Every credit card, no matter how fancy, has an expiration date. But what to do with expired credit cards — especially those hefty metal ones?
We’ve all probably seen some haughty salesperson in a movie or television show contemptuously cut a maxed-out card to bits. But your handy kitchen shears may not be up to the task for all cards. Nor are a few quick cuts always the safest way to dispose of a financial tool, regardless of its status.
Here’s how to dispose of a credit card so no one can fetch it from the dumpster to make mischief, which really does happen.
What to do before you dispose of a credit card
Whether you have an expired credit card or are canceling your card, don’t plot its destruction right away. It’s good to take a few steps to ensure that there won’t be any outstanding issues with your credit card account.
For instance, if your old credit card has expired, be sure to activate your replacement card before disposing of the expired credit card. If you’re canceling the card altogether, you’ll need to take a few extra steps:
- Pay off any outstanding balance — Canceling a card doesn’t get you off the hook for paying the remaining balance. Pay in full before you close the account.
- Use or transfer your rewards — Any credit card rewards that remain in your account will likely disappear once you close that account. Redeem your cash back or points before cancelling a credit card.
- Close the account — For this, contact your issuer. Canceling a card typically requires a phone call, but some issuers may let you do it online.
- Notify other users — Any authorized cardholders on your account need to know their cards will no longer be valid. It’s good to suggest that they destroy their cards, too.
- Modify/cancel automatic payments — We all like convenience, and automatic payments through a card are common these days. If you have any set up with your soon-to-be former credit card, port them to another means of payment.
Once you’ve made sure you won’t need the canceled or expired credit card for anything else, it’s time to put it out of your misery. The best method depends mostly on the card’s material.
Destroying a plastic credit card
Whether you’re closing an account or putting an expired credit card out to pasture, you’ll have to do the fun work of rendering it useless. After all, even with a canceled product, you want to be 100% sure it’s unusable.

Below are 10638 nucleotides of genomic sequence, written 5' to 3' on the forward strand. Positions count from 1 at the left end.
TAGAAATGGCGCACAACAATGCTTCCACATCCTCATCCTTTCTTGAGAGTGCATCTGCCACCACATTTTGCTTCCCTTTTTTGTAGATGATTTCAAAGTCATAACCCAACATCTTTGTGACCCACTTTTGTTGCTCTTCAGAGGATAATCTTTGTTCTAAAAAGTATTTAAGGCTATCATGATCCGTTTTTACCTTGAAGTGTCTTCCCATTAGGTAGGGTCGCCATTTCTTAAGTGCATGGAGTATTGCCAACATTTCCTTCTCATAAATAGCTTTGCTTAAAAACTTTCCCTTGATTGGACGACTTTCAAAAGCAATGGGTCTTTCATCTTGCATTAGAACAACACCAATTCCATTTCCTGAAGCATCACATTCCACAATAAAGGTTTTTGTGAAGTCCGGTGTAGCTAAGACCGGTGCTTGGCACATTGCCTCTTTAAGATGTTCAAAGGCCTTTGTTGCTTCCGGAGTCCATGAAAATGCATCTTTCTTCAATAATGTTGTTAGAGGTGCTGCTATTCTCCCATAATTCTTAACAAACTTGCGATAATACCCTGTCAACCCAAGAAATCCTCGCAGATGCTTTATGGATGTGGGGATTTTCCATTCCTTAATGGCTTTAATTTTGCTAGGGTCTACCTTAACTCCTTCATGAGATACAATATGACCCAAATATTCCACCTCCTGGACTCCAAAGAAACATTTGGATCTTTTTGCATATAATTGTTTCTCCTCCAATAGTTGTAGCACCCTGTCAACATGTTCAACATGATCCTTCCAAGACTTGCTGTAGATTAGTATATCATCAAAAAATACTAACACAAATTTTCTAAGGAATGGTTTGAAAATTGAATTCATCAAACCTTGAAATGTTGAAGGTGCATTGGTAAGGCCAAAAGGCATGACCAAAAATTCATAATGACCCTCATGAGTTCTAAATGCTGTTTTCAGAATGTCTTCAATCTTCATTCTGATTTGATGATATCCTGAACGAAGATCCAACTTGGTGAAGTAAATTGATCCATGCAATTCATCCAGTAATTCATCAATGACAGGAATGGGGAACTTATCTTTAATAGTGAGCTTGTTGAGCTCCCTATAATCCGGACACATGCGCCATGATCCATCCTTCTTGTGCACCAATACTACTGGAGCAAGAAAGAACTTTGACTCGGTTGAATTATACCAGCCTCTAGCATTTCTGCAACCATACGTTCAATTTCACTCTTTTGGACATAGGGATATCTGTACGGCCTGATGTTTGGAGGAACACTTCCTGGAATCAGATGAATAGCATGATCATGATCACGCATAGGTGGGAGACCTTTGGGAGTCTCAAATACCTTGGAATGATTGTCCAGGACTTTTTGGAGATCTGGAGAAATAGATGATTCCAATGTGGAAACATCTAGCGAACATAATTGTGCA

Step one in destroying an expired credit card is to take out its brain. If you have an old card with a magnetic strip, use a strong magnet to demagnetize the strip on the back of the card. Chips are a bit tougher to neutralize. You can cut chips with a pair of scissors, or even break them apart with a hammer.
Hold on to that pair of scissors — the next move is to cut the card into at least three pieces. If you’re having trouble cutting through the plastic, try bending it back and forth a few times to weaken it, then cut along the bend. It’s wise to dispose of each piece in a different garbage can, so they’re harder for someone to find and piece back together.
If you’re not keen on the manual method, try your paper shredder. Many modern shredders have a small slot for payment card destruction. Ideally, use a cross-cutting shredder, but any type works. As with manually cut cards, dispose of your expired credit card confetti in a few different places for extra security.
Over the last few years, many luxury and travel rewards cards have taken to metal rather than plastic, a la the Chase Sapphire Reserve® and American Express Platinum® cards. While certainly impressive, these fancy cards have one major drawback: Your scissors won’t leave a dent.
Not only are standard household scissors not up to the task, your home paper shredder can’t gobble them up (just trust us on this one). If you’re determined to slice and dice your metal card, try tin snips or other specialized metal shears from the hardware store. But there’s an easier way.
Most issuers of metal credit cards dispose of your expired credit cards for you. Just mail the card to the issuer and your job is done. If your card issuer has physical bank branches, such as Chase or Capital One, you can usually hand off your expired credit card to a teller in the branch.
How not to destroy an expired credit card
Nearly any way to cut up your old credit card can be effective, but employ appropriate safety equipment if you’re using anything more extreme than a pair of scissors. One thing you should absolutely avoid is trying to melt or burn your canceled or expired credit card.
Why? One word: fumes.
Plastic credit cards are made of, well, plastic, and burning plastic releases all kinds of nasty toxins. Inhaling these fumes can cause serious damage to your respiratory system. Stick to other methods to destroy your expired credit card.